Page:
In a case being watched by education groups, the U.S. Supreme Court heard oral arguments today on whether certain disparities in Kentucky’s public-employee retirement system violate a federal age-discrimination law.
By the end of the hourlong argument, it seemed clear that a majority of the justices disagreed with the position of the Bush administration, through the Equal Employment Opportunity Commission, that Kentucky’s system violates the Age Discrimination in Employment Act of 1967.
The case arose because of the different ways the retirement system handles workers who retire for disability reasons and those who retire because they have served the requisite length of time, which in Kentucky is 20 years of service or at age 55 with five years of employment.
An employee of the Jefferson County, Ky., sheriff’s department who was 61 years old when he sought disability retirement was told he could only retire under the regular retirement plan. The employee sued with the aid of the EEOC, which argued that Kentucky’s plan provided lesser benefits to certain older workers who sought to retire on disability, and thus discriminated against them based on age.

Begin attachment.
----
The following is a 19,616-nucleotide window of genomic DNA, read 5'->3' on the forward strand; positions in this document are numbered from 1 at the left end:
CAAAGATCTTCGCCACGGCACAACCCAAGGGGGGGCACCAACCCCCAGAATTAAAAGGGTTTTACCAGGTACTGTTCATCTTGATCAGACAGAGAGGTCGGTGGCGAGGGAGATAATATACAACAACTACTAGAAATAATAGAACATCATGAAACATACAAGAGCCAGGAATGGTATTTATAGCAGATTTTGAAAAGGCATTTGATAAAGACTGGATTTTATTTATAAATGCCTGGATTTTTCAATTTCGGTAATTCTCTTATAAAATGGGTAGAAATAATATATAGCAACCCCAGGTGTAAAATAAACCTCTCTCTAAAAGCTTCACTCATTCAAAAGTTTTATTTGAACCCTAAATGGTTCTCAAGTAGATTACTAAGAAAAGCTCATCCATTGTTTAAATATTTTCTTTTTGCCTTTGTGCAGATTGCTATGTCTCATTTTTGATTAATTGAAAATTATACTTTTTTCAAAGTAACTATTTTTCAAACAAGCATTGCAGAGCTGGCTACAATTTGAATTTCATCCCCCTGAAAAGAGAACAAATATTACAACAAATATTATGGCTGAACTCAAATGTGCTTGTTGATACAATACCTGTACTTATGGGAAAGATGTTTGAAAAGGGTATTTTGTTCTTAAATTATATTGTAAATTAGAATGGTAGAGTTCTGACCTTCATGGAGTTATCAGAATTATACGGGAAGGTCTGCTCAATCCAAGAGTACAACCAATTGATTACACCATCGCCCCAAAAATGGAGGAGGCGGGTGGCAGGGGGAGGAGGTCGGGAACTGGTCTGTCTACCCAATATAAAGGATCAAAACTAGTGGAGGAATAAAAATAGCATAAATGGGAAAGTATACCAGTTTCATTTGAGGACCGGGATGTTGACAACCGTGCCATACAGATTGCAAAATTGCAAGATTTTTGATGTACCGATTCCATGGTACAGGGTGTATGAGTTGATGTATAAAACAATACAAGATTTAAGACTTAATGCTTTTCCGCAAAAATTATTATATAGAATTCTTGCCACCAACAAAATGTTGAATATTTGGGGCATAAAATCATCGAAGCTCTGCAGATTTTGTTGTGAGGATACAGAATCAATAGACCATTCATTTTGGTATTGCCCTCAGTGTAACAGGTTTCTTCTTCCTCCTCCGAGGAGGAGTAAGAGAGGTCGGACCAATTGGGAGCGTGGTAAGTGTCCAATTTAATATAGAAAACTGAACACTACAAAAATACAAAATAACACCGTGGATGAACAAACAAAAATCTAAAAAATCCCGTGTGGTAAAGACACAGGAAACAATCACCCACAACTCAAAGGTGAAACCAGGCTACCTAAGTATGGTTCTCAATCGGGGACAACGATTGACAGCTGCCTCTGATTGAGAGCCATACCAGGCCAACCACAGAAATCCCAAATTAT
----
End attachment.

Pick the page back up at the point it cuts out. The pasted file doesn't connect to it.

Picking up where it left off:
“In calculating benefits, Kentucky uses age an eligibility factor in a way that disadvantages older employees,” Malcolm L. Stewart, an assistant to the U.S. solicitor general, told the court in Kentucky Retirement Systems v. EEOC (Case No. 06-1037).
Robert D. Klausner, a lawyer representing the state and its retirement plans, said, “Age is not a bad word. All retirement plans necessarily make distinctions based on age.”
The National School Boards Assocation, in a friend-of-the-court brief filed on Kentucky’s side, argues that some school districts’ early-retirement incentive plans have run into objections from the EEOC on age-discrimination grounds.
“The ADEA prohibits only arbitrary age discrimination,” the NSBA’s brief says.
During the oral arguments, Justice Stephen G. Breyer said he saw no indications that Kentucky had based its retirement systems on invidious age-based stereotypes.
“We’re talking about age, which is not an immutable characteristic,” Breyer said. “Everybody gets older.”
A version of this news article first appeared in The School Law Blog.